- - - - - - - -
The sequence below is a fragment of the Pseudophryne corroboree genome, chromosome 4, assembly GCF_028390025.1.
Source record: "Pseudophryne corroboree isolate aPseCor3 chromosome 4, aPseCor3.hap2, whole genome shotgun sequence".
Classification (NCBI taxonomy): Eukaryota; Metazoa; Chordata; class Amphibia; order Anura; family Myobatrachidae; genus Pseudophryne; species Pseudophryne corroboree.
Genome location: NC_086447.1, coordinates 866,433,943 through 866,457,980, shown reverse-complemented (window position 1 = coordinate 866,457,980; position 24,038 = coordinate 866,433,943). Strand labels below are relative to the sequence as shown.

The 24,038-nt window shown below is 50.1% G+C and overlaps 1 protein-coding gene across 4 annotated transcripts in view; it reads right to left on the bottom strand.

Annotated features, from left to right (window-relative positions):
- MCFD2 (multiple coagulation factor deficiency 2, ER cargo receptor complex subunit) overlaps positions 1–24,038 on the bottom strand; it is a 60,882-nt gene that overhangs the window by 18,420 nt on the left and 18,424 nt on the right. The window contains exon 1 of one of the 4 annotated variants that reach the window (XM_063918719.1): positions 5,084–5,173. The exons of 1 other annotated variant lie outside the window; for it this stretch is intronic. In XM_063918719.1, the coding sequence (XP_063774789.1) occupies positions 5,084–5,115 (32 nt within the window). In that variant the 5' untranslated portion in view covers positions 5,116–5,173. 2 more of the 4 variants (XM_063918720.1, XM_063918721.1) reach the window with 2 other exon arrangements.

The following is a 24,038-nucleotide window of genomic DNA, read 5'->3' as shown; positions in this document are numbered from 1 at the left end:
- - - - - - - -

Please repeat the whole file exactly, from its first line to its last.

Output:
The sequence below is a fragment of the Pseudophryne corroboree genome, chromosome 4, assembly GCF_028390025.1.
Source record: "Pseudophryne corroboree isolate aPseCor3 chromosome 4, aPseCor3.hap2, whole genome shotgun sequence".
Classification (NCBI taxonomy): Eukaryota; Metazoa; Chordata; class Amphibia; order Anura; family Myobatrachidae; genus Pseudophryne; species Pseudophryne corroboree.
Genome location: NC_086447.1, coordinates 866,433,943 through 866,457,980, shown reverse-complemented (window position 1 = coordinate 866,457,980; position 24,038 = coordinate 866,433,943). Strand labels below are relative to the sequence as shown.

The 24,038-nt window shown below is 50.1% G+C and overlaps 1 protein-coding gene across 4 annotated transcripts in view; it reads right to left on the bottom strand.

Annotated features, from left to right (window-relative positions):
- MCFD2 (multiple coagulation factor deficiency 2, ER cargo receptor complex subunit) overlaps positions 1–24,038 on the bottom strand; it is a 60,882-nt gene that overhangs the window by 18,420 nt on the left and 18,424 nt on the right. The window contains exon 1 of one of the 4 annotated variants that reach the window (XM_063918719.1): positions 5,084–5,173. The exons of 1 other annotated variant lie outside the window; for it this stretch is intronic. In XM_063918719.1, the coding sequence (XP_063774789.1) occupies positions 5,084–5,115 (32 nt within the window). In that variant the 5' untranslated portion in view covers positions 5,116–5,173. 2 more of the 4 variants (XM_063918720.1, XM_063918721.1) reach the window with 2 other exon arrangements.

The following is a 24,038-nucleotide window of genomic DNA, read 5'->3' as shown; positions in this document are numbered from 1 at the left end: